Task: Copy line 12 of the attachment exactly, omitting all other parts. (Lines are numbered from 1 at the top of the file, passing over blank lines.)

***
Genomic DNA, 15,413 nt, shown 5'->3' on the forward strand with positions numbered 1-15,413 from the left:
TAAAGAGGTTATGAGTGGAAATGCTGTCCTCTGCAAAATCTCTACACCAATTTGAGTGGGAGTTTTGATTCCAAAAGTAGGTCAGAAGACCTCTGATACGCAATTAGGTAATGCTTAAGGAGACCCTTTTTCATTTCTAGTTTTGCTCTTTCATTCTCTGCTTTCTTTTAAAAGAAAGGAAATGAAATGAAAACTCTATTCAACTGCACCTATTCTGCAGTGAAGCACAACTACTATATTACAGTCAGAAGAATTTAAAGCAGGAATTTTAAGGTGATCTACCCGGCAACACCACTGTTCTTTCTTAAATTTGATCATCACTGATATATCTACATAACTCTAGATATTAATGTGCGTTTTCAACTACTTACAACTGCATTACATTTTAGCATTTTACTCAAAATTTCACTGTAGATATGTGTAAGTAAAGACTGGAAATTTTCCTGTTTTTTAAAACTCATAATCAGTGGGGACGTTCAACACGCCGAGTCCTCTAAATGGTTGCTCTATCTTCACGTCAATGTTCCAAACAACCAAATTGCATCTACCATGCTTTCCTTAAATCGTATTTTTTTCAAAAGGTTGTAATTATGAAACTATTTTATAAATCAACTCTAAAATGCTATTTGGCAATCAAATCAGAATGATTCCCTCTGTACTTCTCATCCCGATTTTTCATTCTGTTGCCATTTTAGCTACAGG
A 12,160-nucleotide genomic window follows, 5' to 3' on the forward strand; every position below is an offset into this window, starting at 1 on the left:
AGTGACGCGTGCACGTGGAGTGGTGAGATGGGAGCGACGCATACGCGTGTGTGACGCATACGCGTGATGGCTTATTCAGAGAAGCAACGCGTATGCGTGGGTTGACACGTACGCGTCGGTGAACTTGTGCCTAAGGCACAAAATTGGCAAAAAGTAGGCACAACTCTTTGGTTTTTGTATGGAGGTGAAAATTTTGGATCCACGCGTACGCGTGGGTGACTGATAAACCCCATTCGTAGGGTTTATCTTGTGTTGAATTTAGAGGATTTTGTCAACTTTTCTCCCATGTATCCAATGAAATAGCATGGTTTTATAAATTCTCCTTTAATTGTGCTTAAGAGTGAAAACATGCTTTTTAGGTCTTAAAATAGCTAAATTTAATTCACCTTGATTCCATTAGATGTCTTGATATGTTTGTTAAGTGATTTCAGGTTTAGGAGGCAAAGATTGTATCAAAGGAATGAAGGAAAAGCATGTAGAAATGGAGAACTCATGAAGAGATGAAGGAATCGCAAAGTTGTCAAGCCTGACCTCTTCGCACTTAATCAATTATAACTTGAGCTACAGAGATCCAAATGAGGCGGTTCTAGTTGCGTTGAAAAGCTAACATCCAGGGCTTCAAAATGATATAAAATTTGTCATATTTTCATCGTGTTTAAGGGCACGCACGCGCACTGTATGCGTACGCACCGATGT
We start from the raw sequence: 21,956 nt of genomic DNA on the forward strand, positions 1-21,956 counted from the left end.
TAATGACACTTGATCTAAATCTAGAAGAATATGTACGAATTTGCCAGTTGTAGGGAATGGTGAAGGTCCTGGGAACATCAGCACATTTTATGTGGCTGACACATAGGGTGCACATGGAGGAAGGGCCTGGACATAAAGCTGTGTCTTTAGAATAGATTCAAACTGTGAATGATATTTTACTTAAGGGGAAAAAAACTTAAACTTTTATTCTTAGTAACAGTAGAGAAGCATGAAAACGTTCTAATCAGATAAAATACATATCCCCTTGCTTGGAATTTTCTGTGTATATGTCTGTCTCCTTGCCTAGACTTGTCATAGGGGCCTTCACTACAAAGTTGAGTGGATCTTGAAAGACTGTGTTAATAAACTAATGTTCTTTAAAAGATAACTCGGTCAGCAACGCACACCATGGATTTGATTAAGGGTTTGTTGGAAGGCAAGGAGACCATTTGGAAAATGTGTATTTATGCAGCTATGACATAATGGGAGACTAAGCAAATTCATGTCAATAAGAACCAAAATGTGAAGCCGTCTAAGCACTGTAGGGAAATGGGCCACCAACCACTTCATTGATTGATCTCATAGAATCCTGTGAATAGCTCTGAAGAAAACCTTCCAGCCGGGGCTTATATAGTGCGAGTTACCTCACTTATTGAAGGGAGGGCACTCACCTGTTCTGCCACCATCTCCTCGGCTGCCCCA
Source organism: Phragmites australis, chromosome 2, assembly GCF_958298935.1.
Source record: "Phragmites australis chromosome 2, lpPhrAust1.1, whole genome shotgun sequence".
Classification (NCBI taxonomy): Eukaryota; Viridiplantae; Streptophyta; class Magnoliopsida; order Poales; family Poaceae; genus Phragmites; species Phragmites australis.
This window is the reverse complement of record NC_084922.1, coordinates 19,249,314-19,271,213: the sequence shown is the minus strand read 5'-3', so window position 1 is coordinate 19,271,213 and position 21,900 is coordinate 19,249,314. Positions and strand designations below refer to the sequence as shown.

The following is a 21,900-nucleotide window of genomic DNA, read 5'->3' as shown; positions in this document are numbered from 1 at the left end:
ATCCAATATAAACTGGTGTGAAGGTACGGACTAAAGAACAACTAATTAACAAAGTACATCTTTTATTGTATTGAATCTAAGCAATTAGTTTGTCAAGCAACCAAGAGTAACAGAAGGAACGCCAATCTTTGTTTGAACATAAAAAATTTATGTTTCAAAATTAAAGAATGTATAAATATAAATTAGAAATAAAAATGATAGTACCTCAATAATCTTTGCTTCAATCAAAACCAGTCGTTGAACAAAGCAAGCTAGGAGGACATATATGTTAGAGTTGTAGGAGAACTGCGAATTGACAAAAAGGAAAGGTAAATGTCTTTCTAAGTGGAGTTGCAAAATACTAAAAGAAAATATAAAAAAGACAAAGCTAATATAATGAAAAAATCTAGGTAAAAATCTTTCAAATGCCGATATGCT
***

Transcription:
ATCCAATATAAACTGGTGTGAAGGTACGGACTAAAGAACAACTAATTAACAAAGTACATCTTTTATTGTATTGAATCTAAGCAATTAGTTTGTCAAGCAACCAAGAGTAACAGAAGGAACGCCAATCTTTGTTTGAACATAAAAAATTTATGTTTCAAAATTAAAGAATGTATAAATATAAATTAGAAATAAAAATGATAGTACCTCAATAATCTTTGCTTCAATCAAAACCAGTCGTTGAACAAAGCAAGCTAGGAGGACATATATGTTAGAGTTGTAGGAGAACTGCGAATTGACAAAAAGGAAAGGTAAATGTCTTTCTAAGTGGAGTTGCAAAATACTAAAAGAAAATATAAAAAAGACAAAGCTAATATAATGAAAAAATCTAGGTAAAAATCTTTCAAATGCCGATATGCT